Concise Encyclopedia of Tufts History

Sauer, Anne

Branco, Jessica

Bennett, John

Crowley, Zachary


Tufts Community Union, 1924


The Tufts Community Union comprises all undergraduate students in the colleges of liberal arts, Jackson, and engineering, who pay the annual student activities fee. Student Government serves as the representative body of the TCU, dealing with all aspects of student life. Students can be elected to positions within the TCU's government structure, or they may apply for appointments to student, student-faculty or trustee committees.

Discussion of establishing a student government system at Tufts College began in campus media as early as 1885, while the first proposal for such an organization, put forth in 1917 by members of the junior class was rejected.

The first constitution of the Tufts student body was ratified in 1924, establishing agoverning body called the Student Council of Tufts College. Formed to support the "unification of the various lines of extracurricular life at Tufts College, and the placing of some authority in the hands of a representative body of Tufts undergraduates. The original structure included ten representatives from student organizations and one faculty member.

In 1943, the constitution was altered for the first time, to unify the civilian students and military on campus as a result of World War II.It was again changed in 1962, creating more opportunities for student representation. The presidents of all four classes and sixteen representatives formed the council, with the president elected by popular vote of the student population.

The term Tufts Community Union (TCU) was first used in 1968. Including all students on the hill, the TCU was governed by a five-person board and four subsidiary committees, including a student Committee on Student Life and a faculty Committee on Student Life. Drastic changes were made to the constitution in 1970, with members of the TCU being defined as all students paying the Student Activites fee. The 1970 document outlined a Student Tri-Partite Committee with five members, the Committee on Student Life, the Educational Policies Committee, and the Committee on Extra-University Affairs, with a student caucus regulating the allocation of the student activities fee.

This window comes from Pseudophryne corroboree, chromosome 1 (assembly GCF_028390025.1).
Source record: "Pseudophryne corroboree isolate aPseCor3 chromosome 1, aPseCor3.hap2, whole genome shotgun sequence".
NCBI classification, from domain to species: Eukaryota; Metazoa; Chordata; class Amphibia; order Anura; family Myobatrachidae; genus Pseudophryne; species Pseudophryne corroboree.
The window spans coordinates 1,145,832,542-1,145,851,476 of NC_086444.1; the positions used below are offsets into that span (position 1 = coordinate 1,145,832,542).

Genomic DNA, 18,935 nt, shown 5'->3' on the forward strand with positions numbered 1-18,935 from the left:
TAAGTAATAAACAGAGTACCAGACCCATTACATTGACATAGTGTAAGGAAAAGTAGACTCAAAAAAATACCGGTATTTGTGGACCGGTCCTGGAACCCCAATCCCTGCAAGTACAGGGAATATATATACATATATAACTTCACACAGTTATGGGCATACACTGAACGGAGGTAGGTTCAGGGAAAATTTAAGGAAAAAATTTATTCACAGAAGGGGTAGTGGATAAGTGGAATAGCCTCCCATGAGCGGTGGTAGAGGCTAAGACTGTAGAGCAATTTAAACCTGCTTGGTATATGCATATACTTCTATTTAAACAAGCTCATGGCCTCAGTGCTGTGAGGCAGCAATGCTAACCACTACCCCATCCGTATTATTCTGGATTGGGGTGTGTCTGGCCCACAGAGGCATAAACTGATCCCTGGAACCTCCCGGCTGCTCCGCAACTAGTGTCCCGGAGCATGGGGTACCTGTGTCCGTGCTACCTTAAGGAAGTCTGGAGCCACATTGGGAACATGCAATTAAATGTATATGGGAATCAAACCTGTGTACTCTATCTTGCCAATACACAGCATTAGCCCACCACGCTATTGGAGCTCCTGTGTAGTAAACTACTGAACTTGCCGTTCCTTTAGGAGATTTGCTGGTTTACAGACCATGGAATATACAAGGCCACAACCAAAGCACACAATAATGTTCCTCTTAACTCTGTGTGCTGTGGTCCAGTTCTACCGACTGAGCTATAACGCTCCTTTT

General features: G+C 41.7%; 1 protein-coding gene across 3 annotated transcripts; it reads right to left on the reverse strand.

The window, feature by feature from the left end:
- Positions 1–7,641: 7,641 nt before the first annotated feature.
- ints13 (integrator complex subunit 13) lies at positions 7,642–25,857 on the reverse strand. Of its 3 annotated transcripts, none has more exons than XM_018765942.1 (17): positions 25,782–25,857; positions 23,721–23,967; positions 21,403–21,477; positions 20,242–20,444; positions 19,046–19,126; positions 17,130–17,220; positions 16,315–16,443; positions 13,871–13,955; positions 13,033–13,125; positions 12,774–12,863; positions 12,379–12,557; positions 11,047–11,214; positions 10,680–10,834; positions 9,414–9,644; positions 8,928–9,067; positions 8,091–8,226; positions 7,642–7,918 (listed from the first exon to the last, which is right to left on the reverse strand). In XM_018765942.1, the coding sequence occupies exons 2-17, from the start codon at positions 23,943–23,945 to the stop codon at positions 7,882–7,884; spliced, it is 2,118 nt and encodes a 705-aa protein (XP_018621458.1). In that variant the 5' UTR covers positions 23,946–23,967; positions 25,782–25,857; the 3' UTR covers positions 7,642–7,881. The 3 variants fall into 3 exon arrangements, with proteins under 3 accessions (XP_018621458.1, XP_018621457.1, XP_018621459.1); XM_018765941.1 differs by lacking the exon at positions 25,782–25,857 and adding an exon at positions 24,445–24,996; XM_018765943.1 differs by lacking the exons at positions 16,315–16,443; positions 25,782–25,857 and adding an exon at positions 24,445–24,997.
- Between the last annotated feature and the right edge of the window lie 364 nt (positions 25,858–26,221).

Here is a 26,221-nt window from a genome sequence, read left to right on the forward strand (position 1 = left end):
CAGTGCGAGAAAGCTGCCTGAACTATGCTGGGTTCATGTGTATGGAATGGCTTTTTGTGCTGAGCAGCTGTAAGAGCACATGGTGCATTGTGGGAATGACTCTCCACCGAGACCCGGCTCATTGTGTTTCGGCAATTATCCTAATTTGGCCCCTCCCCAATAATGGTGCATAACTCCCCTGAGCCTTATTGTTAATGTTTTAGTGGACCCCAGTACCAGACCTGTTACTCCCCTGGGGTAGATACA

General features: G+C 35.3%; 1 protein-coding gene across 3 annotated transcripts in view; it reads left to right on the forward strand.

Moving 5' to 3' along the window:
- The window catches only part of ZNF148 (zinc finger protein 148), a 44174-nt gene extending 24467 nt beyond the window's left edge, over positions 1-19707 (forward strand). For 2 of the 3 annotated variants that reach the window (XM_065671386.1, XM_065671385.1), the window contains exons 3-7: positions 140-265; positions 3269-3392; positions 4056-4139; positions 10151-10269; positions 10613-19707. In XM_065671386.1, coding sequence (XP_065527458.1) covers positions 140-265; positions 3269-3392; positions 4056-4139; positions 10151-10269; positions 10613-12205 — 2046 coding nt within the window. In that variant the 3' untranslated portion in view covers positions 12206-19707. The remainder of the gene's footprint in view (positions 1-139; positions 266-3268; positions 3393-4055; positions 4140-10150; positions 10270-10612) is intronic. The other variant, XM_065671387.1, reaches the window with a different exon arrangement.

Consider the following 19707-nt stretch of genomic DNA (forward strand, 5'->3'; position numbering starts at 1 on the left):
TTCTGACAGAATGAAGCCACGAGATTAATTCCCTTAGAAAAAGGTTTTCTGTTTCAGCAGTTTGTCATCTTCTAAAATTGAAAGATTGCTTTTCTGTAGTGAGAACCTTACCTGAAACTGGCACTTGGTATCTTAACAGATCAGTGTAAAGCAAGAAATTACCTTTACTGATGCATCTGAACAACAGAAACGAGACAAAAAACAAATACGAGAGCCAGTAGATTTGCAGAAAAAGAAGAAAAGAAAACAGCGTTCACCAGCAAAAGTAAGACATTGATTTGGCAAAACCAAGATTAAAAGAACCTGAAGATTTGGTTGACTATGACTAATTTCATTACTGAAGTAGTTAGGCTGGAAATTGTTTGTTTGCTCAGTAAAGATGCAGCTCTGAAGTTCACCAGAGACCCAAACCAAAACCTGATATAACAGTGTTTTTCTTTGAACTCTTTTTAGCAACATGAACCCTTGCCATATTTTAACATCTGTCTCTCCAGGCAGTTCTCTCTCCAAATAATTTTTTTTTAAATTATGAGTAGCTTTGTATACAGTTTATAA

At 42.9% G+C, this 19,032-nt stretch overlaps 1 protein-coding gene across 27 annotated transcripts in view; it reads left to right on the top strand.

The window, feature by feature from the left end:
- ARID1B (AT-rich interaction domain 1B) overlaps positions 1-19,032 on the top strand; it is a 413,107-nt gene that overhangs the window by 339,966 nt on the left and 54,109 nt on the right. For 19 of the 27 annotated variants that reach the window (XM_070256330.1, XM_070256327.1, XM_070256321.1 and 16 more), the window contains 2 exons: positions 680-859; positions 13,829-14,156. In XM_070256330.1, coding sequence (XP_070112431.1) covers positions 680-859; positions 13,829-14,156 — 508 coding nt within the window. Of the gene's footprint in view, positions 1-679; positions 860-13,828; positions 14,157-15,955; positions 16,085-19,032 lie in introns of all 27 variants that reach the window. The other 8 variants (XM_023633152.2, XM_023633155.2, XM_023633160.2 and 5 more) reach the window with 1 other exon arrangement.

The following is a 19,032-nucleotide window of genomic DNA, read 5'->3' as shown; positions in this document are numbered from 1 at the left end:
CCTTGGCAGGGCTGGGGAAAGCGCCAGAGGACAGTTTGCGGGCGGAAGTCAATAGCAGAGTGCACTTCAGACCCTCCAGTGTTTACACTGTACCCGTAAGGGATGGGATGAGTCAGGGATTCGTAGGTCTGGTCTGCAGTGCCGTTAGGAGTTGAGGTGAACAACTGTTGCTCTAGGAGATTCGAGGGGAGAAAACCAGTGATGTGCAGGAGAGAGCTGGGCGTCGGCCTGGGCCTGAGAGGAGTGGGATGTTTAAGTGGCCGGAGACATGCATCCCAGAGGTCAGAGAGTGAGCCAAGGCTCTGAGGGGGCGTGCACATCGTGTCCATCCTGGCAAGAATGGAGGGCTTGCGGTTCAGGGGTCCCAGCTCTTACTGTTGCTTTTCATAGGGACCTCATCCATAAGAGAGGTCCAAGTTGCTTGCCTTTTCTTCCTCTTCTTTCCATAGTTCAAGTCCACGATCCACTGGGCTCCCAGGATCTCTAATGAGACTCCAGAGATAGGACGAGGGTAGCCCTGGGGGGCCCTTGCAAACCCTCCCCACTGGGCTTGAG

In 1972, additional changes to the constitution were made, with thirty-five senators being elected from the student body and in-house elections used to appoint its officers. The major function of the TCU Senate at that time was to allocate the Student Activities Fee among student organizations.

In January 1981, the Committee on Student Life called a constitutional convention to re-draft the constitution. The proposed document included a Judiciary to rule on matters on constitutionality and an impartial election board to run future elections. It also lowered the number of voting senators from thirty-five to twenty-nine. The constitution was again amended in 1996.

The student government system includes the Senate, the Judiciary, the Elections Board, class councils, and the student members of the Committee on Student Life.

Source: OBS, April 24, 1981

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  • The encyclopedia seeks to capture more than 150 years of Tufts' achievements, societal contributions and outstanding alumni and faculty in concise entries. As a source of accurate factual information, the Encyclopedia can be used by anyone interested in the history of Tufts and of the people who have made it the unique institution it is.
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Numeric Entries
Dame, Lorin Low, 1838-1903
Dana, Charles A., 1881-1975
Dana Laboratory, 1963
Daniel Ounjian Prize in Economics,
Davies, Caroline Stodder, 1864-1939
Davies House, 1894
De Florez Prize in Human Engineering, 1964
de Pacheco, Kaye MacKinnon, ca. 1910-ca. 1985
Dean Hall, 1887-1963
Dean, Oliver, 1783-1871
Dearborn, Heman Allen, 1831-1897
Department of Anatomy and Cellular Biology, 1893
Department of Anesthesia, 1970
Department of Art and Art History, 1930
Department of Biochemistry, 1893
Department of Chemistry, 1882
Department of Community Health, 1930
Department of Dermatology, 1897
The Department of Economics, 1946
Department of Medicine, 1893
Department of Molecular Biology and Microbiology
Department of Neurology, 1893
Department of Neuroscience, 1983
Department of Neurosurgery, 1951
Department of Obstetrics and Gynecology, 1893
Department of Ophthamology, 1893
Department of Orthopedic Surgery, 1906
Department of Otolaryngology, 1895
Department of Pathology, 1893
Department of Pediatrics, 1930
Department of Pharmacology, 1915
Department of Physics and Astronomy, 1854
Department of Physiology, 1893
Department of Psychiatry, 1928
Department of Radiation Oncology, 1968
Department of Radiology, 1915
Department of Rehabilitation Medicine, 1955
Department of Surgery, 1893
Department of Urban and Environmental Policy, 1973
Department of Urology, 1910
Dental Health Sciences Building, 1969
Dewick, Cora Alma (Polk), 1875-1977
Dewick/MacPhie Dining Hall, 1959
Dickson Professorship of English and American History, 1913
Dirlam, Arland A., 1905-1979
Dog Cart, 1900
Dolbear, Amos Emerson, 1837-1910
Donald A. Cowdery Memorial Scholarship, 1946
Dr. Benjamin Andrews Professorship of Surgery, 1987
Dr. Philip E. A. Sheridan Prize, 1977
The Drug Bust, 1970
Dudley, Henry Watson, 1831-1906
Dugger, Edward Jr., 1919-75
Durkee, Frank W., 1861-1939
Durkee, Henrietta Noble Brown, 1871-1946
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